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Human Cloning: Another Me?

Imagine walking down the street and seeing someone who looks just like you—identical to you. Maybe you were cloned? Researchers have cloned cells and created genetically identical organisms for over a century, and humans might be next.


Taking a time machine to 1979, we would be able to watch scientists clone the first mouse by splitting mouse embryos and then implanting them into the uterus of a surrogate mouse. Soon after this success, researchers were able to produce the first genetically identical cows and chickens. In 1996, after 276 failed attempts, Scottish researchers cloned the first mammal from a sheep udder cell, creating Dolly the lamb.


You might be wondering: how do scientists clone organisms? Coning is the process of creating a genetically identical cell or organism. This is very common in nature, specifically in plants and bacteria, and even identical twins. Artificial organismal cloning is possible through embryo splitting and nucleus transfer. In nuclear transfer, the DNA is transferred to another cell and implanted into a surrogate mother’s uterus. The new embryo will be born as an identical copy of the organism that donated its DNA!


In plants and animals, the benefits of cloning, such as increasing crop yields and saving endangered species, may outweigh the disadvantages. In December 2020, with only 650 Black-footed ferrets in the world, scientists successfully cloned one by using frozen ferret cells in hopes of saving the species from extinction. “With these cloning techniques, you can basically freeze time and regenerate those cells,” U.S. Fish and Wildlife Service coordinator Pete Gober said.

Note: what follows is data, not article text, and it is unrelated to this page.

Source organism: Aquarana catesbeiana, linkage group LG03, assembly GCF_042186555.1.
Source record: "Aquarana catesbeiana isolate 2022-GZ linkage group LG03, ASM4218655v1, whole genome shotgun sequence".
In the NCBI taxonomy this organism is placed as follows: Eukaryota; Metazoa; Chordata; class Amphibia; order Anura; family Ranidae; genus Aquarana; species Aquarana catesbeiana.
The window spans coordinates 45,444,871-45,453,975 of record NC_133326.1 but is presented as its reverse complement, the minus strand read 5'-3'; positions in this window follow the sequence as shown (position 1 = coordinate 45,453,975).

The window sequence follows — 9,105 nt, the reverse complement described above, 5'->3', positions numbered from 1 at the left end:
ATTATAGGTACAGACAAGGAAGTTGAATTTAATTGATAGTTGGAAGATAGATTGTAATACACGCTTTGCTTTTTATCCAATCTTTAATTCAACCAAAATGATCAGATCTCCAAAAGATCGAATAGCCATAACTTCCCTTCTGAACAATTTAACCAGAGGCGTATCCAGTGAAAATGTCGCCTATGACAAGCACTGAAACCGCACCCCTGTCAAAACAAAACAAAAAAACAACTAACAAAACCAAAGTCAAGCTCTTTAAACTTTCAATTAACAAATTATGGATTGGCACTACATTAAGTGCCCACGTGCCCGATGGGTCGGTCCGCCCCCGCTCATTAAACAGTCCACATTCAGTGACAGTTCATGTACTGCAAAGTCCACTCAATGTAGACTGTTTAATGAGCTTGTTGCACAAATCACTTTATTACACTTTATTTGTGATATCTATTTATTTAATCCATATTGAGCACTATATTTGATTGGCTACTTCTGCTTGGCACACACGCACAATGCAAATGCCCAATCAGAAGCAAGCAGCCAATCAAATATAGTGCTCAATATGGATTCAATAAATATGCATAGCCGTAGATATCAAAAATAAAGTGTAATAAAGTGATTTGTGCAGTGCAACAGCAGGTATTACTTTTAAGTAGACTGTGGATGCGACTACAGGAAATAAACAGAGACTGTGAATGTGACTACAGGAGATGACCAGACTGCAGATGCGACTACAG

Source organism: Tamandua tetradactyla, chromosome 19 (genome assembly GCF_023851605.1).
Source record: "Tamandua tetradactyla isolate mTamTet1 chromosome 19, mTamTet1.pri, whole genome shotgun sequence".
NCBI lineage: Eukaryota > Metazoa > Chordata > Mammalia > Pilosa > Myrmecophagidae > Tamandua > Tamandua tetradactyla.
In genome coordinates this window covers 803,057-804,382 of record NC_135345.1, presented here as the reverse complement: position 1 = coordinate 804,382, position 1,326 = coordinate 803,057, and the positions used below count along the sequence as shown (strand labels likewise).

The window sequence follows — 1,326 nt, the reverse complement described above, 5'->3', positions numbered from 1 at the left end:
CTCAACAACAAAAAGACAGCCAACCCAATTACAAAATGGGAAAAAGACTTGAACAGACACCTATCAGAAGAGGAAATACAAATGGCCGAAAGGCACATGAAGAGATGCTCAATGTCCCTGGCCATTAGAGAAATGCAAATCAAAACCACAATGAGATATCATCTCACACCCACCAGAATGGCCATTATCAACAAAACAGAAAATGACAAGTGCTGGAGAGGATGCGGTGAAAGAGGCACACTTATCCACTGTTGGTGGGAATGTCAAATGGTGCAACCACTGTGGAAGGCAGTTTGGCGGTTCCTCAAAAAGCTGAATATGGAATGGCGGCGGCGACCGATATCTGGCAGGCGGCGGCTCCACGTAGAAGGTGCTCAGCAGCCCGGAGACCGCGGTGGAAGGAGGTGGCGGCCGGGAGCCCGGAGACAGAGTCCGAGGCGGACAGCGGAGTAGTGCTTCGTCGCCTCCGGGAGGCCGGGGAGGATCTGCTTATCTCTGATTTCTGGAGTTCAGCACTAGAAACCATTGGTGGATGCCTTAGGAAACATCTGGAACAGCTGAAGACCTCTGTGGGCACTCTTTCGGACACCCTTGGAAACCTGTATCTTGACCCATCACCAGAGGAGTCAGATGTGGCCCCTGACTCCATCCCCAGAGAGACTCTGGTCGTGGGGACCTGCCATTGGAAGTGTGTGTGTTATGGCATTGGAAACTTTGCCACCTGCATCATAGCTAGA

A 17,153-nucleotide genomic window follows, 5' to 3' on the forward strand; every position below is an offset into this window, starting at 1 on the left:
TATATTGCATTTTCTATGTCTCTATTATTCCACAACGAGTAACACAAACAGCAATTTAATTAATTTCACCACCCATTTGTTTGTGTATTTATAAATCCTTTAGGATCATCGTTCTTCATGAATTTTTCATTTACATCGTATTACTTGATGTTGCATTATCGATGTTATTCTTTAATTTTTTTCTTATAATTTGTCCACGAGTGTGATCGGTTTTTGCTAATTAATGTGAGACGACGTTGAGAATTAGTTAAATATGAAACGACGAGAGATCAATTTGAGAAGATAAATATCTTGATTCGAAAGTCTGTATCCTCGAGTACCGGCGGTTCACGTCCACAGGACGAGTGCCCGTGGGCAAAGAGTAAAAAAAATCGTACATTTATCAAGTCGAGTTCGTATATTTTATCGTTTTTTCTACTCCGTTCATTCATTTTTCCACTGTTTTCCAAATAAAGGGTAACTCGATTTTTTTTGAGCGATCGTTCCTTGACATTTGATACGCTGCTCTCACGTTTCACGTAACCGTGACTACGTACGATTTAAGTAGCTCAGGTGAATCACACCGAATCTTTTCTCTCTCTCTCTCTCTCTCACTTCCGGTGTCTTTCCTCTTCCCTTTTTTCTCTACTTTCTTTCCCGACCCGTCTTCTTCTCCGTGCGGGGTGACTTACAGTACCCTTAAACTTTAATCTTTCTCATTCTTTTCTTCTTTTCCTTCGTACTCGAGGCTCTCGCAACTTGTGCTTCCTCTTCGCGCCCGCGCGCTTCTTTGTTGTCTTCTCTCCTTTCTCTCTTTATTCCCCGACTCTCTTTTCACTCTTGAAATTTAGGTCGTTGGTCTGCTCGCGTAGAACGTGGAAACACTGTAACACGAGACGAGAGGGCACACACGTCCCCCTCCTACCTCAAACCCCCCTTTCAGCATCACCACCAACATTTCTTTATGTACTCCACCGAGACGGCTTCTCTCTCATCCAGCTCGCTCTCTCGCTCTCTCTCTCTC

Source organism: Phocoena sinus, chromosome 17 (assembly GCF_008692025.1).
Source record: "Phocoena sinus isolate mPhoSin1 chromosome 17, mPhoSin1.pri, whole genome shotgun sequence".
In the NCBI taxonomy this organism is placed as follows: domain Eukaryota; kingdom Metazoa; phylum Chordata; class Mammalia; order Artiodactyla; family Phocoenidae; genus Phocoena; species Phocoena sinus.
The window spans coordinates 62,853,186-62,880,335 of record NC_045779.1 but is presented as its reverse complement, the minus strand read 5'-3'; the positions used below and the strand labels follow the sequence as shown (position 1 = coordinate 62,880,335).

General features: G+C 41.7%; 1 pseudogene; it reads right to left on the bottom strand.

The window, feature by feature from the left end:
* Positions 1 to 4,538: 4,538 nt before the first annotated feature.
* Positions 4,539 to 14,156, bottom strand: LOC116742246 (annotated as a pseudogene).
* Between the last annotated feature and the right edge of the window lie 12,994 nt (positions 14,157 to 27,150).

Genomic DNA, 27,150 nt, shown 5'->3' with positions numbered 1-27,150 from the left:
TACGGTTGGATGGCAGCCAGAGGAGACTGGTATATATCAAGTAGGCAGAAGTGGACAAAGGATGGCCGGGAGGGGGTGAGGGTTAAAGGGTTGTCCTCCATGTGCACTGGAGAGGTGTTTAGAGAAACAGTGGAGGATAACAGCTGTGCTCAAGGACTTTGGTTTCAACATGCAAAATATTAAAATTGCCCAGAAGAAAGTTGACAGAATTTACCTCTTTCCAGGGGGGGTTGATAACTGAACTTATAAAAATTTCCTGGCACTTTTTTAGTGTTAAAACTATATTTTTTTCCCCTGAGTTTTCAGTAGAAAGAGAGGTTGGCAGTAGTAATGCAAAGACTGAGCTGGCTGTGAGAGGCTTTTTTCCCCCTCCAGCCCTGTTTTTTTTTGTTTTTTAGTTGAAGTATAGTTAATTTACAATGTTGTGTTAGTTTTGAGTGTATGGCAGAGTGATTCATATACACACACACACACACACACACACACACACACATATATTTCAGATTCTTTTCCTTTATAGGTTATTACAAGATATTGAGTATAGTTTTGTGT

When scientists successfully cloned a Macaques monkey, human cloning became a topic of discussion. Dr. Robert Lanza, chief scientific officer at Advanced Cell Technology, says that it is challenging from a technical perspective. During organismal cloning, we remove the nucleus and essential cell division proteins, which isn’t a problem in animals like mice. “But primates aren't able to do this, and researchers think it may be one reason that attempts to clone monkeys have failed,” Lanza said. Monkeys are our closest relatives, and the challenges that scientists face may parallel issues human cloning.


Scientists can clone human embryos, but have not attempted to clone humans. As of now, many countries allow therapeutic cloning of human cells (such as organ and cell regrowth) but ban reproductive cloning, and in others, cloning human cells is illegal.


Let’s say, we are able to clone humans; what would the world look like? Cloning may be the answer to providing couples with infertility issues or same-sex couples the opportunity to have children.


The downside of reproductive cloning may come down to ethics and efficiency. Some religions consider the creation of a human being unethical. Additionally, cloning mammals has an extremely low success rate; only 5%. For those who have survived, many have severe birth defects and low life expectancies.


Cloning has progressed from creating new cells to saving endangered species, who knows what the future holds! Maybe, one day, you will bump into your identical twin!

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